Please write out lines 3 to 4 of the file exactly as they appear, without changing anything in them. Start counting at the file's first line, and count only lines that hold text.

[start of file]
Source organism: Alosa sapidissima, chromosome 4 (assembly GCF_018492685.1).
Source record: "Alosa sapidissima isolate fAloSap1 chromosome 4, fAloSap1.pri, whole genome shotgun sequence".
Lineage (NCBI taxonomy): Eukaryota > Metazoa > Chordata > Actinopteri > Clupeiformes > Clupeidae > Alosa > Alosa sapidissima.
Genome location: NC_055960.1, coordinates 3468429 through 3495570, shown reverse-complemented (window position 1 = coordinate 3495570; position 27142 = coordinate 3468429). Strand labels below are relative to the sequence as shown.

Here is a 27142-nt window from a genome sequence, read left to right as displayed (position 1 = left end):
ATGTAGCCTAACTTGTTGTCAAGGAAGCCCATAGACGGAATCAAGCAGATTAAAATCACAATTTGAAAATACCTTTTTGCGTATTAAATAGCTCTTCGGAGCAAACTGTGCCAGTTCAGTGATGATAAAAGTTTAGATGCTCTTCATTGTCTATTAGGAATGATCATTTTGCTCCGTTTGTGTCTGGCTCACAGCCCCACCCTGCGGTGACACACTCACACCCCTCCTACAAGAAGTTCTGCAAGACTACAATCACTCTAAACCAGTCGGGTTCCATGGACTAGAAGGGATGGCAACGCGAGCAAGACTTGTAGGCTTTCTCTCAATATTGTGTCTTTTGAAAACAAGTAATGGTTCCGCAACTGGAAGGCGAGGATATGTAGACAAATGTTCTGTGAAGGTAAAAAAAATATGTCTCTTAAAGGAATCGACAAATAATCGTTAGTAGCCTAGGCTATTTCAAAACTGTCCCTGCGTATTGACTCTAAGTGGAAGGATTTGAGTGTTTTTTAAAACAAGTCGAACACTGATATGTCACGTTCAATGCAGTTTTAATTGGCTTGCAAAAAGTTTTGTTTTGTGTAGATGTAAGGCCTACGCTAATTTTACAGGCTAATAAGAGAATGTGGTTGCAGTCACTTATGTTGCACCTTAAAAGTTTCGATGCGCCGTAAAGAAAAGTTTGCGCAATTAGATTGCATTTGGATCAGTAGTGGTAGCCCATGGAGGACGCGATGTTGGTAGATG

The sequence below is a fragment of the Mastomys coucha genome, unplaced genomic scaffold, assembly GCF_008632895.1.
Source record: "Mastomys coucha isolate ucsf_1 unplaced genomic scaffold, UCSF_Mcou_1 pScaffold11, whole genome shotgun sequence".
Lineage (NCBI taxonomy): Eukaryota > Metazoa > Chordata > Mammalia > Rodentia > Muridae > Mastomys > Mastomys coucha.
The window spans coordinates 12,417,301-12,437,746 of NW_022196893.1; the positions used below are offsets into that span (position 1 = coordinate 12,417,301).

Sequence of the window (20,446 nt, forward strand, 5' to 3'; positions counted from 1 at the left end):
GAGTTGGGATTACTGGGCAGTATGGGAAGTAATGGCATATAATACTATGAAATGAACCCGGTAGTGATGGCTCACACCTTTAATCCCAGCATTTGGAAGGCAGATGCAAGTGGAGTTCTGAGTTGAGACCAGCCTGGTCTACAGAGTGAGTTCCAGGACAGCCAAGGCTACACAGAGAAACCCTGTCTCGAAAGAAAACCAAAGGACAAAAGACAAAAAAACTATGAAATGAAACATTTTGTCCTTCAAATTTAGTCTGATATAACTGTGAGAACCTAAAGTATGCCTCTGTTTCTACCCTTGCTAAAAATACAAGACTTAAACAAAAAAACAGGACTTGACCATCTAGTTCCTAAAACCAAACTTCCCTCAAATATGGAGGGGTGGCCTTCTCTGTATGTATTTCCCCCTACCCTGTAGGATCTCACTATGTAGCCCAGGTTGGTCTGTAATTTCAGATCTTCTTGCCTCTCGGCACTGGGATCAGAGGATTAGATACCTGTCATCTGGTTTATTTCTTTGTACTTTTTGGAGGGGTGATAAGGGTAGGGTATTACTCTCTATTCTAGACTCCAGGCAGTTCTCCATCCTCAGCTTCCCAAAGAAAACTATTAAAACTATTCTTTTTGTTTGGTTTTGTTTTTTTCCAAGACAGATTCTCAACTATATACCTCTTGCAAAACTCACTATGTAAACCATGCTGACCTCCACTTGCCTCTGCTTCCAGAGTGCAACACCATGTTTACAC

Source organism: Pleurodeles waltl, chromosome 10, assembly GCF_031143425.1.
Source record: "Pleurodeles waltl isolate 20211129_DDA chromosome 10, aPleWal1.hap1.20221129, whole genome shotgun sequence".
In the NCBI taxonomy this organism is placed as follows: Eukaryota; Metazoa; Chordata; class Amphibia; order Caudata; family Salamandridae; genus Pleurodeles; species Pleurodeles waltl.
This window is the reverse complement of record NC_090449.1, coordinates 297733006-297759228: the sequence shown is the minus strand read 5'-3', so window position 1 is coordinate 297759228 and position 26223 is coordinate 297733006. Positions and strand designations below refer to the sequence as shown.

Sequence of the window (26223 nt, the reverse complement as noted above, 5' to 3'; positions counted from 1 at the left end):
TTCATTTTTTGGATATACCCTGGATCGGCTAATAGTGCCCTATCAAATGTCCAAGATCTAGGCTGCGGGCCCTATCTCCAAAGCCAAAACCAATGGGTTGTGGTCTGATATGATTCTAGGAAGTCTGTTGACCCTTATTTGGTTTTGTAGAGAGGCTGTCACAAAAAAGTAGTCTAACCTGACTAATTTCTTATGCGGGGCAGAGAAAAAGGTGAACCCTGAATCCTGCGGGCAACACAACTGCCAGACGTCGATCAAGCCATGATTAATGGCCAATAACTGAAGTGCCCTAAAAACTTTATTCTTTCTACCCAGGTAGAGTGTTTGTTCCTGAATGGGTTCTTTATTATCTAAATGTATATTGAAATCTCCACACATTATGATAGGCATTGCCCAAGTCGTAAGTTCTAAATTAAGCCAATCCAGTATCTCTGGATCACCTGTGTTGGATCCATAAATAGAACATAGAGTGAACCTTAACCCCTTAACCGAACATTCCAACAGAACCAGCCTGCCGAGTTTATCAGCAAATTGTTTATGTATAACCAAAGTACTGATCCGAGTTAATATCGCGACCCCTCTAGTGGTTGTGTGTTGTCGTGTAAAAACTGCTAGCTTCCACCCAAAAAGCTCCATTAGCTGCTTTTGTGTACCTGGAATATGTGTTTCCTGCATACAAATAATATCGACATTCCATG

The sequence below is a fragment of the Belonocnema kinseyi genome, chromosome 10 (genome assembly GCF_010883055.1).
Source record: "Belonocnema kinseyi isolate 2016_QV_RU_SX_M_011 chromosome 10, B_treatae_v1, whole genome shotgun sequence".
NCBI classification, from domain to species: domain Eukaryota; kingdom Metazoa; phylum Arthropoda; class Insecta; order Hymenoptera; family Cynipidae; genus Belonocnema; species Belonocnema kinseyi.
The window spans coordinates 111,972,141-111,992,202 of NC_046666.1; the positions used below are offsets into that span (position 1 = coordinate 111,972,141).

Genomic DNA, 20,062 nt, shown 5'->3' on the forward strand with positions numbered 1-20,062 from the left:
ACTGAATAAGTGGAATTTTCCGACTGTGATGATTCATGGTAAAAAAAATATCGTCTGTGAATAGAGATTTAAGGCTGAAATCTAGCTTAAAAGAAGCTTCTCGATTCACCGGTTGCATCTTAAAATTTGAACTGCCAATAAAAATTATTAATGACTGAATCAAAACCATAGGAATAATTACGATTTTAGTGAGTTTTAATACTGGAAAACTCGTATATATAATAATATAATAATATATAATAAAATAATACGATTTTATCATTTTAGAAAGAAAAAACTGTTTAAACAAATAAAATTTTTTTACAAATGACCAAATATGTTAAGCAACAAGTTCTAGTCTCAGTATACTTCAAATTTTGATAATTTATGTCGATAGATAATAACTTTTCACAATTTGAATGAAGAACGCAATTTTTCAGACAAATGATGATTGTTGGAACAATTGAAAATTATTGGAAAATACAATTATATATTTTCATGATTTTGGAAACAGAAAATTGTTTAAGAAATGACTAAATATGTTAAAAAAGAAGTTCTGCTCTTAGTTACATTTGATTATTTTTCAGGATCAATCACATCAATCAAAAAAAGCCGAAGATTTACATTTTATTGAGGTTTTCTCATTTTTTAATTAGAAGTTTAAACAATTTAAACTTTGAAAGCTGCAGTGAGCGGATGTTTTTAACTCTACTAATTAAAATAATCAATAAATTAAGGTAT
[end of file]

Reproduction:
Lineage (NCBI taxonomy): Eukaryota > Metazoa > Chordata > Actinopteri > Clupeiformes > Clupeidae > Alosa > Alosa sapidissima.
Genome location: NC_055960.1, coordinates 3468429 through 3495570, shown reverse-complemented (window position 1 = coordinate 3495570; position 27142 = coordinate 3468429). Strand labels below are relative to the sequence as shown.